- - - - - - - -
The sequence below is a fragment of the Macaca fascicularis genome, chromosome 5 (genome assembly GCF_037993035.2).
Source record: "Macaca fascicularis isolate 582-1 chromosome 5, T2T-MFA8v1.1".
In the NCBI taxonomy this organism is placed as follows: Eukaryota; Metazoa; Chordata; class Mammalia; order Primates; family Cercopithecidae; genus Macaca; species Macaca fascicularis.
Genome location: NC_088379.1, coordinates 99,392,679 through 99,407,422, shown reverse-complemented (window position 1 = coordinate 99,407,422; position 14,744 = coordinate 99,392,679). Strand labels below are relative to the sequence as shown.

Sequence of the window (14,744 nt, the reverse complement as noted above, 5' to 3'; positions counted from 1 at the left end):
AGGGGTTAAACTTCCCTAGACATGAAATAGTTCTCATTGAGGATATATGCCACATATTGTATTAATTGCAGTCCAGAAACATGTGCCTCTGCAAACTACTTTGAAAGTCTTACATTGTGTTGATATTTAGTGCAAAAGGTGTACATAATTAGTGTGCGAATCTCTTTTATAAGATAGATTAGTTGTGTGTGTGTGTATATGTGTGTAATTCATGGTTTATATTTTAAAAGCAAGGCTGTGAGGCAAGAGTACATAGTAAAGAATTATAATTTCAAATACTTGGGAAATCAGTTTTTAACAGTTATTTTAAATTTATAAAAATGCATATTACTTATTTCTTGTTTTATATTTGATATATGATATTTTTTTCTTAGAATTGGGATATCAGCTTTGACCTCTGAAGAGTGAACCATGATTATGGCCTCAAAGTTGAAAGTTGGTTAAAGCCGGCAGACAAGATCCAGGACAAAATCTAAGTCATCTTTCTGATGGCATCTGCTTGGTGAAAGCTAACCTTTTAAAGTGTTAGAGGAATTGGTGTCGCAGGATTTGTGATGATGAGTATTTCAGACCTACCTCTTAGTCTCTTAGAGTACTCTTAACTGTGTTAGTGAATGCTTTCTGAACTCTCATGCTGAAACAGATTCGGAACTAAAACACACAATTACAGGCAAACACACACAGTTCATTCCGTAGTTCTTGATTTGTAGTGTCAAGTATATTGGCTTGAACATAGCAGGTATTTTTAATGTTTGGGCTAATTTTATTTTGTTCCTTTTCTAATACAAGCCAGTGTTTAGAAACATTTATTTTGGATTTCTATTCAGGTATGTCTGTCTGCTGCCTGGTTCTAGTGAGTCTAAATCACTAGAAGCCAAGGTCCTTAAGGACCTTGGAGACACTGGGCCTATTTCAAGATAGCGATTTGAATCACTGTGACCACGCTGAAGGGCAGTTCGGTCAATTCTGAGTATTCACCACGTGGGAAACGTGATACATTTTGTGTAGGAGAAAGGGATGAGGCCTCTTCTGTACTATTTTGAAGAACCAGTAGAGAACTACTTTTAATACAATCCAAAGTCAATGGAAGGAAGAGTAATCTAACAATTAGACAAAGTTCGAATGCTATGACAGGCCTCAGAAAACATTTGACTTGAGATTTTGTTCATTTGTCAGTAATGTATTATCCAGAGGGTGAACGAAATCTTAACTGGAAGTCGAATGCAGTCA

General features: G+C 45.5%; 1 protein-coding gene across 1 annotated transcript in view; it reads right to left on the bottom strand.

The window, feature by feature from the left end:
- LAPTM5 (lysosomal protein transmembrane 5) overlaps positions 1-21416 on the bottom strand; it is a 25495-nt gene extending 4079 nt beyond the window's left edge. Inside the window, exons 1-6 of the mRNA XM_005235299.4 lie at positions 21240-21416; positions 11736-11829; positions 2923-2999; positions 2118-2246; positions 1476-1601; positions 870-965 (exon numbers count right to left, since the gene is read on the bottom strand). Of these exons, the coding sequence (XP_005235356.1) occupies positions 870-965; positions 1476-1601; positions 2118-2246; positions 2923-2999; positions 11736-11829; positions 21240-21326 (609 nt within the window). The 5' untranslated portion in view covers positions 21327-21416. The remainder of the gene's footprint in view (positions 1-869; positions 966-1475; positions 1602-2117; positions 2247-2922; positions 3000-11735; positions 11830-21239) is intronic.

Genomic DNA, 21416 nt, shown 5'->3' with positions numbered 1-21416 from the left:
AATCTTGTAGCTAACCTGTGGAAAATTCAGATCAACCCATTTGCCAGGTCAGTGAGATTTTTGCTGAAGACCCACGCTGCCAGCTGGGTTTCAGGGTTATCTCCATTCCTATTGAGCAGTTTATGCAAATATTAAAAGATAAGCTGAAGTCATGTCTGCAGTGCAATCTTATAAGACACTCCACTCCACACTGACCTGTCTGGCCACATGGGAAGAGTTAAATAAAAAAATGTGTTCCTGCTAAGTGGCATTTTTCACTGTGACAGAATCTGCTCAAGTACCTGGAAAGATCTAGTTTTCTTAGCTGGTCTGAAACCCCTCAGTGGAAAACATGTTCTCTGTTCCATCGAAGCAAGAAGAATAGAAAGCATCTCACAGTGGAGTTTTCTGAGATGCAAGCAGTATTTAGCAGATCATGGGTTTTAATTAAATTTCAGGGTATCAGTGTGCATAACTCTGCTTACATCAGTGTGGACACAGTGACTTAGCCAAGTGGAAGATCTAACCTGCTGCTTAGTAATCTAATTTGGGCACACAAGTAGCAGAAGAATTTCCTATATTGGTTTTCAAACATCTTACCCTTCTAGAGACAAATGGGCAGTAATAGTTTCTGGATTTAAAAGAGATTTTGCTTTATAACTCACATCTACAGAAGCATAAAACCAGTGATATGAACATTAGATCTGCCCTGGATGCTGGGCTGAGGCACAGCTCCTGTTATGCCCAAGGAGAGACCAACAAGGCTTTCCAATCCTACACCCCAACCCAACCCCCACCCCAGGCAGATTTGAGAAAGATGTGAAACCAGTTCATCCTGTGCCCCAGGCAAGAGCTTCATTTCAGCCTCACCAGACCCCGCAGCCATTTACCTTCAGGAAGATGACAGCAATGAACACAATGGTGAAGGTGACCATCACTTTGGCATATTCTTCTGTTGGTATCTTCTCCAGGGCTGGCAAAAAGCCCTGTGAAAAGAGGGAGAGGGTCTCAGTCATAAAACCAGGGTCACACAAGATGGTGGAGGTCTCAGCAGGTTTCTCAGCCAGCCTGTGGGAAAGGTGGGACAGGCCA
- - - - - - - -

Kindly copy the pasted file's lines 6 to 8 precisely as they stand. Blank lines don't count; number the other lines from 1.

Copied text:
AGGGGTTAAACTTCCCTAGACATGAAATAGTTCTCATTGAGGATATATGCCACATATTGTATTAATTGCAGTCCAGAAACATGTGCCTCTGCAAACTACTTTGAAAGTCTTACATTGTGTTGATATTTAGTGCAAAAGGTGTACATAATTAGTGTGCGAATCTCTTTTATAAGATAGATTAGTTGTGTGTGTGTGTATATGTGTGTAATTCATGGTTTATATTTTAAAAGCAAGGCTGTGAGGCAAGAGTACATAGTAAAGAATTATAATTTCAAATACTTGGGAAATCAGTTTTTAACAGTTATTTTAAATTTATAAAAATGCATATTACTTATTTCTTGTTTTATATTTGATATATGATATTTTTTTCTTAGAATTGGGATATCAGCTTTGACCTCTGAAGAGTGAACCATGATTATGGCCTCAAAGTTGAAAGTTGGTTAAAGCCGGCAGACAAGATCCAGGACAAAATCTAAGTCATCTTTCTGATGGCATCTGCTTGGTGAAAGCTAACCTTTTAAAGTGTTAGAGGAATTGGTGTCGCAGGATTTGTGATGATGAGTATTTCAGACCTACCTCTTAGTCTCTTAGAGTACTCTTAACTGTGTTAGTGAATGCTTTCTGAACTCTCATGCTGAAACAGATTCGGAACTAAAACACACAATTACAGGCAAACACACACAGTTCATTCCGTAGTTCTTGATTTGTAGTGTCAAGTATATTGGCTTGAACATAGCAGGTATTTTTAATGTTTGGGCTAATTTTATTTTGTTCCTTTTCTAATACAAGCCAGTGTTTAGAAACATTTATTTTGGATTTCTATTCAGGTATGTCTGTCTGCTGCCTGGTTCTAGTGAGTCTAAATCACTAGAAGCCAAGGTCCTTAAGGACCTTGGAGACACTGGGCCTATTTCAAGATAGCGATTTGAATCACTGTGACCACGCTGAAGGGCAGTTCGGTCAATTCTGAGTATTCACCACGTGGGAAACGTGATACATTTTGTGTAGGAGAAAGGGATGAGGCCTCTTCTGTACTATTTTGAAGAACCAGTAGAGAACTACTTTTAATACAATCCAAAGTCAATGGAAGGAAGAGTAATCTAACAATTAGACAAAGTTCGAATGCTATGACAGGCCTCAGAAAACATTTGACTTGAGATTTTGTTCATTTGTCAGTAATGTATTATCCAGAGGGTGAACGAAATCTTAACTGGAAGTCGAATGCAGTCA

General features: G+C 45.5%; 1 protein-coding gene across 1 annotated transcript in view; it reads right to left on the bottom strand.

The window, feature by feature from the left end: